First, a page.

The rotor shaft 24 has unique characteristics that, with the disclosed bearing material, achieve a very long service life at relatively low cost. It has been found that where the shaft 24 has a hardness of at least about 35-40 Rockwell C and has an exceptionally finely ground surface of at least an 8 micron finish and preferably a 5 micron finish, the life of the bearing and shaft combination and, therefore, the motor 10 will be at least in the order of ten years. As mentioned above, the bearing material is preferably filled with a solid lubricant or lubricants such as teflon and/or graphite so that the bearing is self-lubricating with solid material. Ideally, in the manufacture of the disclosed motor, after each motor is assembled, preferably within one eight-hour work shift of assembly, the motor shaft 24 is run in the bearings 32. This run-in is conveniently accomplished by test operating the motor 10 in an electrical performance quality check of 100% of the motors produced. During this run-in period in which electrical power consumption is monitored, the journal portions of the shaft 24 in the bearings 32 are coated with the solid material of the bearing and are thereby rendered corrosion resistant before exposure to a humid or otherwise corrosive environment for a period of time that would otherwise be sufficient to induce a harmful degree of corrosion. In this manner, the critical super-fine ground finish of the shaft 24 is protected. Since the shaft 24 is protected by a coating of the solid bearing material, it is preferably made from a relatively inexpensive steel such as plain cold roll carbon steel and no corrosion resistance need be afforded by a special composition or treatment of the motor shaft.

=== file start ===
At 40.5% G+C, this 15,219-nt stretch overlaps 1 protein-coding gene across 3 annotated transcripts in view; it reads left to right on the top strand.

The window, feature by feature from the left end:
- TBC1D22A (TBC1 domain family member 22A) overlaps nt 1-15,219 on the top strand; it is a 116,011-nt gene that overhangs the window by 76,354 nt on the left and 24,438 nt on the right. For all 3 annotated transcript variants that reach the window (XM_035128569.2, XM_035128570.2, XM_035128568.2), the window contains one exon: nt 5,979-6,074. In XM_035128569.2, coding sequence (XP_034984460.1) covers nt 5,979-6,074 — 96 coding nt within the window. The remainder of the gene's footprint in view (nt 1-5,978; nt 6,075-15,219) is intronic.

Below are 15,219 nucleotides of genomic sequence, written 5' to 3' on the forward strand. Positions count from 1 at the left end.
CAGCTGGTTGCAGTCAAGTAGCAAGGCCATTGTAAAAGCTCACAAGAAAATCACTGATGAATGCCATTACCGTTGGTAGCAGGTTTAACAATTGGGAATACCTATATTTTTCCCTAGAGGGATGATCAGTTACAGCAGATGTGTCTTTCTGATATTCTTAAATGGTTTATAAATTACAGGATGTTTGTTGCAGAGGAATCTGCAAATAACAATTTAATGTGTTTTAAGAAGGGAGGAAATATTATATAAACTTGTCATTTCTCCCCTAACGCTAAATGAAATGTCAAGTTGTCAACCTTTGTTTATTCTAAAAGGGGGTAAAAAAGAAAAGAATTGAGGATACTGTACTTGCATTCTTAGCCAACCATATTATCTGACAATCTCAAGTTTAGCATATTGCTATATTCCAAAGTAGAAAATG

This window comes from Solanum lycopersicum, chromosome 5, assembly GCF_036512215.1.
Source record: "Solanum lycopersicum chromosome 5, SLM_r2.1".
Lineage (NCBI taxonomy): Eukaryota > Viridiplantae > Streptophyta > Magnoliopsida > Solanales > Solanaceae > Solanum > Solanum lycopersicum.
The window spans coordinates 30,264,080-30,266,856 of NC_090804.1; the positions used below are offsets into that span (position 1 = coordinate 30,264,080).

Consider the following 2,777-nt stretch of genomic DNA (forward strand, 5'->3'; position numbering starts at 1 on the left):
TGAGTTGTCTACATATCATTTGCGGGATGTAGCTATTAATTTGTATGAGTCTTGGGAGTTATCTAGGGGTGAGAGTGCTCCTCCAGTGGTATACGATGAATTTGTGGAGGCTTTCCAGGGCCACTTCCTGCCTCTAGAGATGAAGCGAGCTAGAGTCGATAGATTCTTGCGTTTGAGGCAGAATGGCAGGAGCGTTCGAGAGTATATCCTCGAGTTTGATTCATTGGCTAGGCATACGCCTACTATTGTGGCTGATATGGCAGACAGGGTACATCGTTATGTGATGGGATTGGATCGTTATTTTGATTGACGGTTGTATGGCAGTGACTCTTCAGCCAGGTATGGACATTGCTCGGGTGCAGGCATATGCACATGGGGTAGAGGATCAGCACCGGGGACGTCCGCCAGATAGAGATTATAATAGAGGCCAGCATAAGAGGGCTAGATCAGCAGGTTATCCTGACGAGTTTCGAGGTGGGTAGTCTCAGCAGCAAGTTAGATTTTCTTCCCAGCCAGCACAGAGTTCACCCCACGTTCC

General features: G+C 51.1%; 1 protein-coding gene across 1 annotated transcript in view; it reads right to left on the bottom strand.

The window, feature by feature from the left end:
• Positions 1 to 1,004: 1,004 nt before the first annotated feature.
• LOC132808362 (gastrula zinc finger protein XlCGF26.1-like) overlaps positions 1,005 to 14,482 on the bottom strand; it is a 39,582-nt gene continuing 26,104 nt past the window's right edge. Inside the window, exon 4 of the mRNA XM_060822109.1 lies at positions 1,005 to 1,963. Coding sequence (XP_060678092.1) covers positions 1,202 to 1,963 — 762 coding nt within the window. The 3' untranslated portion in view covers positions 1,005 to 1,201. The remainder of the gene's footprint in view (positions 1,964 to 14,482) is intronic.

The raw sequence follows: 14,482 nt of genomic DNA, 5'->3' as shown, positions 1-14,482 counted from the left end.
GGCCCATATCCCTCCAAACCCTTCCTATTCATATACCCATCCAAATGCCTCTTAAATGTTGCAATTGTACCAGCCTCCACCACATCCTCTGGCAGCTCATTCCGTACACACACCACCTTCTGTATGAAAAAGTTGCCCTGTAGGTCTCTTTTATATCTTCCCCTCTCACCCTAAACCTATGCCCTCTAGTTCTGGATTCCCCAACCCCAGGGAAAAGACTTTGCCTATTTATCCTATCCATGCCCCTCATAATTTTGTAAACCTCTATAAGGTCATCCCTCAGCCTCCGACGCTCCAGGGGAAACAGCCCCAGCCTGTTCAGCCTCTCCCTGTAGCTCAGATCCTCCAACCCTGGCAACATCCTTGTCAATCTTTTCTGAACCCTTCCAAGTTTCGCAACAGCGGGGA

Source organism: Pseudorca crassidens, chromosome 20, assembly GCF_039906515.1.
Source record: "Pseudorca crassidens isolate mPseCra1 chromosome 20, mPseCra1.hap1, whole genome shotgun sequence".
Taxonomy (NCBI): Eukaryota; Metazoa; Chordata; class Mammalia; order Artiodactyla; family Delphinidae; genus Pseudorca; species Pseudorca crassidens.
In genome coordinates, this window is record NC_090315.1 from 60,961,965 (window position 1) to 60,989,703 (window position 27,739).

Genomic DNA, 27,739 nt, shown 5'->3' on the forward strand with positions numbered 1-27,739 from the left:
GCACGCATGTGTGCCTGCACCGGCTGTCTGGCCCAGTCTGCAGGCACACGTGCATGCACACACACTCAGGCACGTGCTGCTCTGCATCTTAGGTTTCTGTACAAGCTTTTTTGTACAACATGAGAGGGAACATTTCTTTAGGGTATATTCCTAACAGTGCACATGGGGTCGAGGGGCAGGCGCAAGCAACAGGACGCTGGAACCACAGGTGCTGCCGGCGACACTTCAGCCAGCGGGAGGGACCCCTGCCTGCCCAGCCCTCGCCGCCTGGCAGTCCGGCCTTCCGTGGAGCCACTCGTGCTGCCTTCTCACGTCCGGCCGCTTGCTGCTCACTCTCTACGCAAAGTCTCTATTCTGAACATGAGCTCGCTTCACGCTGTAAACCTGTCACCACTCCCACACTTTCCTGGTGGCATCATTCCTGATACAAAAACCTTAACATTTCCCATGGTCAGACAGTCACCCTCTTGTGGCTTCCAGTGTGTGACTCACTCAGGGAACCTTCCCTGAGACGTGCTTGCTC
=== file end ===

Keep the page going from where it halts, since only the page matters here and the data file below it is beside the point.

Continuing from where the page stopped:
The disclosed motor requires very few assembly steps so that assembly labor is substantially reduced and/or automated assembly is greatly simplified Basically, the end housings 13, 14 are positioned over respective ends of the stator and rotor assemblies 11, 12 and the three spring clips 51 are radially snapped into position. No special tools or involved manipulation of the clips 51 are required to install the clips. As shown, the external clips 51, that are snapped over the undercuts 54, 55 avoid the necessity to be assembled axially through holes either in the end housings 13, 14 or the stator assembly 11. The clips 51 by not requiring holes or slots in the stator laminations 16 result in an electrically more efficient motor and reduce the cost to produce the laminations 16 since tooling costs for producing holes therein for conventional assembly of threaded fasteners are avoided Further, there is no requirement that the stator assembly 11 be angularly aligned with the end housings 13, 14 for installation of the clips 51 thereby simplifying motor assembly.